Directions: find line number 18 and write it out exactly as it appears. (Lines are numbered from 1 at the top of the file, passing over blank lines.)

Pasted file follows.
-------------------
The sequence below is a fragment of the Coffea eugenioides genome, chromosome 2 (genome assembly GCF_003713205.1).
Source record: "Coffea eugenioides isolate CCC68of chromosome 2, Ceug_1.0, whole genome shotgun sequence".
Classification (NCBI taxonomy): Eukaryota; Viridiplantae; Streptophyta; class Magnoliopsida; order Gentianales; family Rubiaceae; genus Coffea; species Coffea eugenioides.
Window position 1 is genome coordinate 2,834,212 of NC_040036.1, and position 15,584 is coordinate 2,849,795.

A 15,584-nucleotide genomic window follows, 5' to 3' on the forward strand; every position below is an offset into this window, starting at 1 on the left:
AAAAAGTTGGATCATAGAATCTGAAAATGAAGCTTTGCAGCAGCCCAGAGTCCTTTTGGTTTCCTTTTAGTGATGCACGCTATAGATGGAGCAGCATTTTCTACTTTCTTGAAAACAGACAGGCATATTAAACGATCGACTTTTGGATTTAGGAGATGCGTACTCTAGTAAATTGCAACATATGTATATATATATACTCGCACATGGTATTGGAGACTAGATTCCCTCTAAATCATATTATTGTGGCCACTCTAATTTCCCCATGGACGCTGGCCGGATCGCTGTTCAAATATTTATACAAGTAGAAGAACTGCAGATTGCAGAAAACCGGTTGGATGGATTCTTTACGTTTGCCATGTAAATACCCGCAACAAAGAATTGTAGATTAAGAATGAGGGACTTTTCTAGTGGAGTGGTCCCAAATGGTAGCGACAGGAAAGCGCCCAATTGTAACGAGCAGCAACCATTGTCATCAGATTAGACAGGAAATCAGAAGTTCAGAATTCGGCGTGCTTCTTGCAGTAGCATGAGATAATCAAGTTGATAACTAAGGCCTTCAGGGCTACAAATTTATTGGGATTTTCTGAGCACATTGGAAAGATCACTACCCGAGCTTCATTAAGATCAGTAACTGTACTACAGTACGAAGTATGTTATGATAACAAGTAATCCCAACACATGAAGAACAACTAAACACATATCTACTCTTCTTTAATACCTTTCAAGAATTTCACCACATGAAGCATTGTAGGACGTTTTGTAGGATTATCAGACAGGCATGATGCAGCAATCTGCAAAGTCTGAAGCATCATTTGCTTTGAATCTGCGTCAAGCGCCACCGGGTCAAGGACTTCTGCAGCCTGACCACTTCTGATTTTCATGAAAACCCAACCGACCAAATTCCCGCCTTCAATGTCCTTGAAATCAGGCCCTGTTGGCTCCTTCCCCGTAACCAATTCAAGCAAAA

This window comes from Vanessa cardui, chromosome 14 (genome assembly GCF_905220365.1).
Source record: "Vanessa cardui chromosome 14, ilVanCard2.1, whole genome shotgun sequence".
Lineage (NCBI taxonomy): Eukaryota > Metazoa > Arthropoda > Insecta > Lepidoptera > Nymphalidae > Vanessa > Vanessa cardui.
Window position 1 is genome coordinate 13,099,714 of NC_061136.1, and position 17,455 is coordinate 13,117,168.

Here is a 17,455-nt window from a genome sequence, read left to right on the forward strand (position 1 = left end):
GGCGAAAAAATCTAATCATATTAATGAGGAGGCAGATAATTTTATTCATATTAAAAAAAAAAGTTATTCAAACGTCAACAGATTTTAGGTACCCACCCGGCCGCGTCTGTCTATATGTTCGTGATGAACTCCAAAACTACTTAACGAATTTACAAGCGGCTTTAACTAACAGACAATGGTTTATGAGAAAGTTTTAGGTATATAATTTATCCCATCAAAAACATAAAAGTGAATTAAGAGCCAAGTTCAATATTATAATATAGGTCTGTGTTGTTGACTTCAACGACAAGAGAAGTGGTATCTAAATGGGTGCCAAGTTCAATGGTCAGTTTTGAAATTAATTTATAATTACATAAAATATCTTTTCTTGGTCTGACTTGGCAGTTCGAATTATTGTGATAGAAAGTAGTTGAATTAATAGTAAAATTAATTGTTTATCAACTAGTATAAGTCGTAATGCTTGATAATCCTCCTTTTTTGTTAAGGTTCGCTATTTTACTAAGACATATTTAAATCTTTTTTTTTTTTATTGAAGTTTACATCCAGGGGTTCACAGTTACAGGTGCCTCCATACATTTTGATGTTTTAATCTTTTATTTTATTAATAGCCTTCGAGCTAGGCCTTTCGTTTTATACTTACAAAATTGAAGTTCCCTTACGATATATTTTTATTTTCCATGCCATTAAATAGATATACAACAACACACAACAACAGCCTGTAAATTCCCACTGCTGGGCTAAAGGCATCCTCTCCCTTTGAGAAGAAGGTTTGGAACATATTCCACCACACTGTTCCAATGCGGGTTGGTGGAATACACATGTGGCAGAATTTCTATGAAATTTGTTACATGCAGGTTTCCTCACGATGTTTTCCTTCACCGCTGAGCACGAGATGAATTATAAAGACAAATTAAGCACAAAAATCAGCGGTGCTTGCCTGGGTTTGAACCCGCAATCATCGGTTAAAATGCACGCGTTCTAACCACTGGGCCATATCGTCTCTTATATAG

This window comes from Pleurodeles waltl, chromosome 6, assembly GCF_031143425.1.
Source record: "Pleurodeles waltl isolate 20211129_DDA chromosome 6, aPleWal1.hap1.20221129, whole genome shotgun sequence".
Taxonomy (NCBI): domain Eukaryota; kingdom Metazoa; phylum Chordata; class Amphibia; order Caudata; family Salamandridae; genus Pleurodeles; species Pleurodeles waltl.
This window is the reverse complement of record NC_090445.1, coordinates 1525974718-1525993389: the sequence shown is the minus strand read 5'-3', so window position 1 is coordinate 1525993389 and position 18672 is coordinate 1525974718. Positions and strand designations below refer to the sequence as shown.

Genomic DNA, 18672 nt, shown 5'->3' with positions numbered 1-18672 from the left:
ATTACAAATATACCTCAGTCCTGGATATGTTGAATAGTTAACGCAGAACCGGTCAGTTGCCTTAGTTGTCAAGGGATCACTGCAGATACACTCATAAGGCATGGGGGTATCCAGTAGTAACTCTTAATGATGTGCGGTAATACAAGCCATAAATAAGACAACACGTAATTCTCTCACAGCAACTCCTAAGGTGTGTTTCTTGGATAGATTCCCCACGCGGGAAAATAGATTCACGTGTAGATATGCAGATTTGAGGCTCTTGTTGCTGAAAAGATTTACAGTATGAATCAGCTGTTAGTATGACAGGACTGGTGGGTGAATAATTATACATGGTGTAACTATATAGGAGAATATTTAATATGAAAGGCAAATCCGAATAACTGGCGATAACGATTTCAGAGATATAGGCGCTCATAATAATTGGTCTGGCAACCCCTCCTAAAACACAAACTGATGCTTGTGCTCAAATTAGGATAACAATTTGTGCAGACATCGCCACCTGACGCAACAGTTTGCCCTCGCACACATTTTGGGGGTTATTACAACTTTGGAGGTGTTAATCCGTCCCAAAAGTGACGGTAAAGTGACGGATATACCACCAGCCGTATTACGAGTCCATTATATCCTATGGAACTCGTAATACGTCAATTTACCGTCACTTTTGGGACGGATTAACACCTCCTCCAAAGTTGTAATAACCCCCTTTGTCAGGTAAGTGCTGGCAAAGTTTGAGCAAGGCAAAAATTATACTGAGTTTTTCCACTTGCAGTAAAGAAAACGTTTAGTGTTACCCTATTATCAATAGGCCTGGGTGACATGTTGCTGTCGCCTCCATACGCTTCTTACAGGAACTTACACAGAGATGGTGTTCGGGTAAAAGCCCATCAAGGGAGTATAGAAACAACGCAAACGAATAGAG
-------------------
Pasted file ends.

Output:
ATTACAAATATACCTCAGTCCTGGATATGTTGAATAGTTAACGCAGAACCGGTCAGTTGCCTTAGTTGTCAAGGGATCACTGCAGATACACTCATAAGGCATGGGGGTATCCAGTAGTAACTCTTAATGATGTGCGGTAATACAAGCCATAAATAAGACAACACGTAATTCTCTCACAGCAACTCCTAAGGTGTGTTTCTTGGATAGATTCCCCACGCGGGAAAATAGATTCACGTGTAGATATGCAGATTTGAGGCTCTTGTTGCTGAAAAGATTTACAGTATGAATCAGCTGTTAGTATGACAGGACTGGTGGGTGAATAATTATACATGGTGTAACTATATAGGAGAATATTTAATATGAAAGGCAAATCCGAATAACTGGCGATAACGATTTCAGAGATATAGGCGCTCATAATAATTGGTCTGGCAACCCCTCCTAAAACACAAACTGATGCTTGTGCTCAAATTAGGATAACAATTTGTGCAGACATCGCCACCTGACGCAACAGTTTGCCCTCGCACACATTTTGGGGGTTATTACAACTTTGGAGGTGTTAATCCGTCCCAAAAGTGACGGTAAAGTGACGGATATACCACCAGCCGTATTACGAGTCCATTATATCCTATGGAACTCGTAATACGTCAATTTACCGTCACTTTTGGGACGGATTAACACCTCCTCCAAAGTTGTAATAACCCCCTTTGTCAGGTAAGTGCTGGCAAAGTTTGAGCAAGGCAAAAATTATACTGAGTTTTTCCACTTGCAGTAAAGAAAACGTTTAGTGTTACCCTATTATCAATAGGCCTGGGTGACATGTTGCTGTCGCCTCCATACGCTTCTTACAGGAACTTACACAGAGATGGTGTTCGGGTAAAAGCCCATCAAGGGAGTATAGAAACAACGCAAACGAATAGAG